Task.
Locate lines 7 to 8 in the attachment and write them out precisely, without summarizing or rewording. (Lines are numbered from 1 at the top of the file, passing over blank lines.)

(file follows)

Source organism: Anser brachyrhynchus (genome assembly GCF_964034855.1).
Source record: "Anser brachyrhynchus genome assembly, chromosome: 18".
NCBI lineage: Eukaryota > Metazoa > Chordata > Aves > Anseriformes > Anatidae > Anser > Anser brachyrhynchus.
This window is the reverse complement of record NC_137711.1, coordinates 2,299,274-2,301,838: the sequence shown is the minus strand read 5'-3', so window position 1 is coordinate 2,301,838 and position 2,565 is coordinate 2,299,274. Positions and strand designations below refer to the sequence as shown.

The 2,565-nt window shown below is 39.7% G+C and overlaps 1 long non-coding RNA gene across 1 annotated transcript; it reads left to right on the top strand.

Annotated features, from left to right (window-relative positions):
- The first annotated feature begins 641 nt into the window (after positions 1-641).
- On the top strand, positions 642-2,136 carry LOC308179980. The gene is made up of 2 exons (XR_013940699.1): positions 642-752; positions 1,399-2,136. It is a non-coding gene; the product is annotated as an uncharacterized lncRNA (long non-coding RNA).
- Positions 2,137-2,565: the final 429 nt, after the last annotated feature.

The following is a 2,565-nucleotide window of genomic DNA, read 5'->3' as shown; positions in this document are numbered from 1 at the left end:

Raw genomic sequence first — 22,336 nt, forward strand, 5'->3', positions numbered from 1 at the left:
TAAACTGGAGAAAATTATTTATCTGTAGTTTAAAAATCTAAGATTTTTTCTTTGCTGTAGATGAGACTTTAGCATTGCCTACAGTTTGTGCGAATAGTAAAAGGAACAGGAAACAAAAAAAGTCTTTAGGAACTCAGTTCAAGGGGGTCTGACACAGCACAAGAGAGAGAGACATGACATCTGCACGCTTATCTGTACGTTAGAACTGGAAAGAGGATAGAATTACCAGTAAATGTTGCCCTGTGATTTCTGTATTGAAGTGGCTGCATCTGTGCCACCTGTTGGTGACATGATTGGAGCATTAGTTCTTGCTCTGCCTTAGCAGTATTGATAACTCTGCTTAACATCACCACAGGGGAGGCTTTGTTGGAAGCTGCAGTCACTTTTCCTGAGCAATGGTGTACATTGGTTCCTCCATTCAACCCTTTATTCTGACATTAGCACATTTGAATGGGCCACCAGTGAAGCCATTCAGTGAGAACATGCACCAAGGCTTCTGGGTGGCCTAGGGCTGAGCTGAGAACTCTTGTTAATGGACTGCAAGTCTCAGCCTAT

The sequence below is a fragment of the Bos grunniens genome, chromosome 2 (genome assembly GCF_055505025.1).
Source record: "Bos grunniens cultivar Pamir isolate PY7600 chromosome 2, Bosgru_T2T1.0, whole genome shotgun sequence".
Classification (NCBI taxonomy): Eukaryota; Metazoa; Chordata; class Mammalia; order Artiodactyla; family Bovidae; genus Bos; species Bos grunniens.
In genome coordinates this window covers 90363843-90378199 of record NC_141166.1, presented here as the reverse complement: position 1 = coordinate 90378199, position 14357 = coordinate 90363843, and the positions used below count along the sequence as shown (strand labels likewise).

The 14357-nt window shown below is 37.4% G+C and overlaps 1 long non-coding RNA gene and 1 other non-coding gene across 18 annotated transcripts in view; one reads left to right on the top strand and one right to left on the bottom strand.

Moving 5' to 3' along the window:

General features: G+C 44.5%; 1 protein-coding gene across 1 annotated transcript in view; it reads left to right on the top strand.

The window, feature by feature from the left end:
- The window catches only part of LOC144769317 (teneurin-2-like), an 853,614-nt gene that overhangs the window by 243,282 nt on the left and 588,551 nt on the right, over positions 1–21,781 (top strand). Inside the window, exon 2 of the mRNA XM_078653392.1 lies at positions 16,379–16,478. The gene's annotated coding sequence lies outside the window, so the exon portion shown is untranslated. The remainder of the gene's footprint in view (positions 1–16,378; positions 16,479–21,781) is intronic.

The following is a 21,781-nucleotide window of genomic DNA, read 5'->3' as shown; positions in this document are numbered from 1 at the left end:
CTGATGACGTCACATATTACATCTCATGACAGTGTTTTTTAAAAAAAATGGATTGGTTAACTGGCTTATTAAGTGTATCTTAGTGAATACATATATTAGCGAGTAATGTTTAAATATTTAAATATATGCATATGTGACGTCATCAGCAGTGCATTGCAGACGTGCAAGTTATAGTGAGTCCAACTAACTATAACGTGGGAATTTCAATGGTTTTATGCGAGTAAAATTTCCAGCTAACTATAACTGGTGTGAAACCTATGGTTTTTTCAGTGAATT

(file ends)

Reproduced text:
- The first annotated feature begins 641 nt into the window (after positions 1-641).
- On the top strand, positions 642-2,136 carry LOC308179980. The gene is made up of 2 exons (XR_013940699.1): positions 642-752; positions 1,399-2,136. It is a non-coding gene; the product is annotated as an uncharacterized lncRNA (long non-coding RNA).